Update: The first come and try day scheduled to be held this Sunday, May 22, at Bundaberg’s Brothers Sports Ground from 11am, has been postponed.
Every Sunday for the past few months, Daly Olsen has walked out of his room wearing his Manly Warringah Sea Eagles shirt with one question for his mum.
“Mum, it’s Sunday. Can I play football today?”.
It’s been months of asking and months of waiting. But this Sunday, May 22, Daly will finally get to play rugby league.
The seven-year-old, who has autism, was the inspiration for the Northern District Rugby League’s inaugural All Abilities program, which will kick off in part this weekend with a come and try day.
Originally proposed by Daly’s father, Stuart, getting the program off the ground has come through the hard work of his mother, Sonya Olsen.
Olsen said Daly – who is named after current Queensland Maroons skipper Daly Cherry-Evans – could not wait for the season to begin.
“It was my husband’s idea,” Olsen said.
“He watched a story on Fox Sports about a boy in NSW who wanted to play rugby league and there was nothing there for him. On the day of his 10th birthday he came down and said, ‘I want to play football’, so his father started a program called Try Time.
“My husband was like, ‘why can’t we try something like that here for our son?’
“The idea has snowballed from there. Not only will it give kids with special needs the ability to play and be with their friends, but it gives them a sense of belonging, a sense of opportunity, and makes them feel included.”
Olsen has been hard at work to get this four-week competition up and running, working with Queensland Rugby League and the NRL since late last year to make her family’s idea a reality.
The season will officially kick off in July, with two come and try days in the lead up, and each team will have mentors on the field to help guide the special needs children through the games.
Olsen has been working with sponsors in an attempt to run the competition for free so families don’t have to worry about the added cost of their children taking part.
The season will then end in conjunction with the Northern Districts Rugby League grand final day.
Olsen said the response had been “incredible”.
“We’ve had people coming up and offering their help where they can,” she said.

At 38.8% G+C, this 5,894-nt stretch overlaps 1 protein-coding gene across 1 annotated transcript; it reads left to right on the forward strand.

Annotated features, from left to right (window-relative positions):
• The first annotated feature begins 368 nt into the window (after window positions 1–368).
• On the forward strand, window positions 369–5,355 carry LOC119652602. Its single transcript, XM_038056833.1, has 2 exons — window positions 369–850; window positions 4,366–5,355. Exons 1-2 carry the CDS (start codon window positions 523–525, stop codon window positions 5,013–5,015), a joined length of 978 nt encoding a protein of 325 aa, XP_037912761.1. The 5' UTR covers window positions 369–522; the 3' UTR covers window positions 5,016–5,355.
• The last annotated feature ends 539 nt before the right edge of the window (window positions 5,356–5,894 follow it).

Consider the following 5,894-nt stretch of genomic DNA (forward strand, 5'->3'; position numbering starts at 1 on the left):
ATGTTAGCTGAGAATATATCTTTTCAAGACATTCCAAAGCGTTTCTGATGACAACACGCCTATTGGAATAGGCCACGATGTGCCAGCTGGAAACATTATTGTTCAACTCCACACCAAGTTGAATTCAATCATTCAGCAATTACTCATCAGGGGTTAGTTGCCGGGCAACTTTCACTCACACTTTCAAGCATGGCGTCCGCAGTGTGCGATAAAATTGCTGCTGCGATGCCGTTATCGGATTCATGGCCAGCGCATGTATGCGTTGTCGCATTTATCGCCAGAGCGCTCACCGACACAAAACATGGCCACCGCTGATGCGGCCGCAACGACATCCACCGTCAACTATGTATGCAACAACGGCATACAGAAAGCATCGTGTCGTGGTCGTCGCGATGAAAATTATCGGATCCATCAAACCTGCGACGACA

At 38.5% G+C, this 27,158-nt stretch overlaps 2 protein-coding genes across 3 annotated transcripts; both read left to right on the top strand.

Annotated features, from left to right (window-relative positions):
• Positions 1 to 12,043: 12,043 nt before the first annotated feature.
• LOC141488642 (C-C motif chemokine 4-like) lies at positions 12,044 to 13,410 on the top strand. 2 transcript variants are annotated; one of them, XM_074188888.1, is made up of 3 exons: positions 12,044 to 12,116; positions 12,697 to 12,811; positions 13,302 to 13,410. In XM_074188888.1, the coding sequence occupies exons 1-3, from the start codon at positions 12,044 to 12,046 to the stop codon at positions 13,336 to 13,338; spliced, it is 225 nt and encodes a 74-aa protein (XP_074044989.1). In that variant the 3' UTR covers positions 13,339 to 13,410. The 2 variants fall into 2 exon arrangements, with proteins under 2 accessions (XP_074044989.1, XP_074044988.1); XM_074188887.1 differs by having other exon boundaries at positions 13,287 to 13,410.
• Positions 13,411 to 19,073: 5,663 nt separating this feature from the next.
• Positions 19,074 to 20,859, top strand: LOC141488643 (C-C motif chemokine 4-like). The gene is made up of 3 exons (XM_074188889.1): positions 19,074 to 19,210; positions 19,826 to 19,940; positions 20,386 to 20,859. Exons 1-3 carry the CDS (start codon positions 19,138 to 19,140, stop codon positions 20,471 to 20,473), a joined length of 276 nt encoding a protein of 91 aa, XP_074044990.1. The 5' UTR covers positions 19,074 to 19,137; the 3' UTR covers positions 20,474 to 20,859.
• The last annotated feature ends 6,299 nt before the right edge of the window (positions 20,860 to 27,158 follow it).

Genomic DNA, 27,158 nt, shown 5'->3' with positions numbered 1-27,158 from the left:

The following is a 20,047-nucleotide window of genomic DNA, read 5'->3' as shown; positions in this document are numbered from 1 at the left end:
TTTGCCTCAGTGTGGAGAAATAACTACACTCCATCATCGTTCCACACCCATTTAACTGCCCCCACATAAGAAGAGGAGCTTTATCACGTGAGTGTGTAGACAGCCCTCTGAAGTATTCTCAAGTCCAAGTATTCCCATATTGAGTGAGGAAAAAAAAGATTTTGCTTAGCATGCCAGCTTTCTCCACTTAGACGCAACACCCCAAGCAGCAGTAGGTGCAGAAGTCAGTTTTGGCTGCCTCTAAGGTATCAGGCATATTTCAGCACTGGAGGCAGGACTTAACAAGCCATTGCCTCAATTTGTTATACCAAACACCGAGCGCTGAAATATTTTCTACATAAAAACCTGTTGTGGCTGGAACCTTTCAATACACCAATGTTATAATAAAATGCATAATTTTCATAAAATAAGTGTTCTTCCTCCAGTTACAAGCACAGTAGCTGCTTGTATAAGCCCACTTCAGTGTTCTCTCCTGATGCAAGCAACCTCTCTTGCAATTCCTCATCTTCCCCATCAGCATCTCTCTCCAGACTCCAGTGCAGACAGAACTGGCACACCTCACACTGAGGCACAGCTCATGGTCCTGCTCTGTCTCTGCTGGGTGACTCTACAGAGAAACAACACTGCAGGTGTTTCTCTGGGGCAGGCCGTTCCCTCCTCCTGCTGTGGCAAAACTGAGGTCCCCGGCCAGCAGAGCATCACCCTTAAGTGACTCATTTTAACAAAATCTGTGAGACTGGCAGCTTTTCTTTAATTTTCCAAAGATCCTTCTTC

“The interest is really starting to build. There were questions about doing a one-off day but Daly’s high functioning and he knows there are kids in his class that play soccer all term.
“A lot of these kids do have mobility issues or fatigue issues so four weeks will be a good indication to see how they persevere.
“It’s about education too. It’s about teaching neuro-typical kids that because our kids are different, they’re not less. It’s making them more aware that being different is okay."
Daly himself has developed a growing interest in rugby league after meeting his namesake Cherry-Evans at last year’s Queensland Maroons Fan Day in Bundaberg.
Olsen said he would now watch Manly games with his parents, and religiously follows Cherry-Evans around the field.
And she knows it’s going to mean the world to him when he finally gets to step on a rugby league field himself.
On Wednesday he bought his first pair of footy boots and Olsen said it was an “emotional” part of his journey.
“He met DCE last June and ever since then is a mad Manly supporter,” she said.
“Every time he sees DCE on the TV, it’s all about chasing that No.7 around the field. He is becoming more and more interested in football.
“This term in his occupational therapy we’ve been working on his passing and catching.
“This program is just about giving our guys the chance to have fun with kids that do this week in and week out.
"It’s giving him a chance. We met with a sponsor yesterday and I said, 'why are you backing our group?', and he said it was to give kids with different abilities a chance.
"We’re giving our guys a chance to play the sport we love.
“To see Daly’s face when it starts, for him to be out there wearing a footy jersey the same as all his friends … I’m sure there will be joy on his face.”
QRL Wide Bay area manager Bryce Holdsworth encouraged people to get out to the come and try days this weekend and again in June, and said there would be skills, games and the opportunity to have lots of fun in a rugby league environment.
“This is essentially Sonya’s little baby and we’ve done what we can to support her,” Holdsworth said.
“For those younger kids that are wanting to get out and be active, it gives them an environment that’s specifically targeted at them. They can feel comfortable in their surroundings and have a go at not just rugby league, but being in sport.
“We’re also trying to create a family environment where the parents can come out, sit back and relax. Support workers will be out there so parents can watch their kids have a run around and some fun.”
The first come and try day will be held this Sunday, May 22, at Bundaberg’s Brothers Sports Ground from 11am.
Another come and try will be held on Sunday, June 19, at Gin Gin Rugby League Ground, also from 11am.
To register, visit mysideline.com.au and search using the postcode 4671.